03 July 2016

Birthdays - #100DayProject - Day 094

We celebrated my nephew's birthday yesterday (a couple days late) and it was a fun day. We swam, ate delicious BBQ and cake, and just enjoyed each other's company. It was the perfect summer birthday. I was then reminded my daughter's birthday is also a summer one and that we could be celebrating in a very similar fashion and was excited. Birthdays are supposed to be fun and enjoyable and I've always loved summer birthdays for that very reason.
Image Source: Pixabay.com

My own birthday is at the end of August so I can still have a little of the above feeling but a little different. The main difference is my birthday is often after school has already started so I also get to celebrate at school, something my nephew and daughter may not get to do. Some teachers treat birthdays in a way that if you aren't in class for your actual birthday you don't need to be celebrated, even if it's just on a weekend. I decided long ago that I wasn't going to treat birthdays that way and that every student was going to be celebrated for a birthday, half-birthday, or un-birthday. So what's the difference between the three? Depends on the day of celebration.

  • Birthday --> Your actual birthday, just like normal. Not every student gets to have this option every year, even if their actual birthday is during the regular school year due to weekends and holidays. 
  • Half-birthday --> When you celebrate your birthday on the 6-month mark instead of the year mark. This is perfect for summer birthdays because they may have a June, July, or August birthday that's out of the option for an in-class celebration so you celebrate in December, January, or February instead. I've have had many students tell me their half-birthday celebration was the most fun and often the first experience of celebrating a birthday in class. A fun approach for those summer kiddos. 
  • Un-birthday --> This is used for the student who has a birthday on a weekend, holiday or is absent for their birthday. Another great way to celebrate kids even when their special day doesn't play nice with the regular school calendar. I also use this approach for students whose birthdays are immediately after school ends so it can be closer to their actual birthday instead of six months away. 
One area I need to adjust is the gift. Do you give each student a gift on their birthday? Up until the last year or two, I always gave each student a candy bar of their choice or something similar for my no-treats kids (I've had a couple of diabetic students as well as a bunch doing a no-treat bet with parents). The last two years all I did was sing to them and that was it. Although it worked, I kind of felt like a cheapskate and will probably go back to some kind of treat. I know some teachers go all our and do little trinkets while others order cheap books from Scholastic Books and give each student a book or even a coupon for a book.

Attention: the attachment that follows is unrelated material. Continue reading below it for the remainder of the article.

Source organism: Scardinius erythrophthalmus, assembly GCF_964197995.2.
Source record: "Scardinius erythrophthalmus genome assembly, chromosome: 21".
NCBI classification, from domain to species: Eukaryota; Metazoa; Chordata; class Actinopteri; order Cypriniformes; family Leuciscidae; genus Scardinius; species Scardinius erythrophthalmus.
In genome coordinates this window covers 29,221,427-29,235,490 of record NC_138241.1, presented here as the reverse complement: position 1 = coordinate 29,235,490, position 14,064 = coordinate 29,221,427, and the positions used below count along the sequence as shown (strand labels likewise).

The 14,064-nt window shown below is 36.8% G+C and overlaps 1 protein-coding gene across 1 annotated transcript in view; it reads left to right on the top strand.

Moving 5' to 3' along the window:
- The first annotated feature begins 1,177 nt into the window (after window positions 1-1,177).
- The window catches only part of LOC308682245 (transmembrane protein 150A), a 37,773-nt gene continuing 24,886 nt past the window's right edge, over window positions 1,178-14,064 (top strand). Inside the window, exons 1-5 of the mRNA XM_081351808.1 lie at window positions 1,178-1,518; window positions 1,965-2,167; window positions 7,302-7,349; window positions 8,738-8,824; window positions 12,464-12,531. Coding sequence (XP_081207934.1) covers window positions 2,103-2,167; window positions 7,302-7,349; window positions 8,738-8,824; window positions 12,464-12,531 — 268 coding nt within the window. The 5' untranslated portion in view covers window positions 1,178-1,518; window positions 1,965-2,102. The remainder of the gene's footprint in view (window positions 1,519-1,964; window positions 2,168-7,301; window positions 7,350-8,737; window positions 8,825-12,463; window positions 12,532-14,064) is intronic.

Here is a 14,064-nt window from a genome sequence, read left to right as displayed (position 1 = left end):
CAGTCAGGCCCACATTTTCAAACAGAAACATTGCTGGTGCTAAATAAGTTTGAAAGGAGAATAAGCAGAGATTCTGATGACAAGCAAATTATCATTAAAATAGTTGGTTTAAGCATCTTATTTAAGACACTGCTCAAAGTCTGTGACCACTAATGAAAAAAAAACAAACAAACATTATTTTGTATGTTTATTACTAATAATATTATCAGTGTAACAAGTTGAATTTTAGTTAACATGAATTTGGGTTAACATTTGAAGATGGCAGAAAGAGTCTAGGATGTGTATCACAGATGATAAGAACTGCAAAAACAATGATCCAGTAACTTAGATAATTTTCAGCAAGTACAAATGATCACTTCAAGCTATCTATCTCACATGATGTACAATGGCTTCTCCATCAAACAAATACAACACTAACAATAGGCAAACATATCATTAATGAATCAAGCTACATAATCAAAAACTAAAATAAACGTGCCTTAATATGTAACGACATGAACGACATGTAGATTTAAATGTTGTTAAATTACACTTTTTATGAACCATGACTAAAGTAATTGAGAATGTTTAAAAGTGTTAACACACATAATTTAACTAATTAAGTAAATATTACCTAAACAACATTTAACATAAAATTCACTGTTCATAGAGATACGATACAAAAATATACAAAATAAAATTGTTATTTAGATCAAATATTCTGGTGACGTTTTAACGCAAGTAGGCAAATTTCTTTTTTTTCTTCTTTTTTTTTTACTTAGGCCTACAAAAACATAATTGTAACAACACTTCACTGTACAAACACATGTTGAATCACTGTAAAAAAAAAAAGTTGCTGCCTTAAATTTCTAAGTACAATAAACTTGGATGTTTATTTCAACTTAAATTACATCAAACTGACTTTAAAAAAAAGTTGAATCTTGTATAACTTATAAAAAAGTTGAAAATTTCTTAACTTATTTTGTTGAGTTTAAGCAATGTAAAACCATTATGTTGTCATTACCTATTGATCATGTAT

Image Source: Pixabay.com
Another thing I am always open to is students bringing in treats for their birthday. My only restriction for the treats is they are store-bought to keep with district policy. While some parents hate it, others LOVE it and thank me for the limitation. The image above is cupcakes because next to doughnuts (uh, look left for a delicious looking glazed one), cupcakes are probably the second most shared treat with sugar cookies coming in third. While I don't always receive a treat, I probably shouldn't always eat it when I do, but who can resist a sweet treat? 

I teach at the elementary level and probably have a different approach than some of the secondary folks. Do you still celebrate birthdays at the secondary level? How do you do it? Do you offer any kind of gift? Do your students bring in treats? 

Am I the only teacher who celebrates birthdays in a way that allows all students to celebrate in class? Let me know if you do the same thing or if you do something different that also works. And if you don't currently celebrate in this manner, maybe see if you can adjust a little so every student can be recognized in class.

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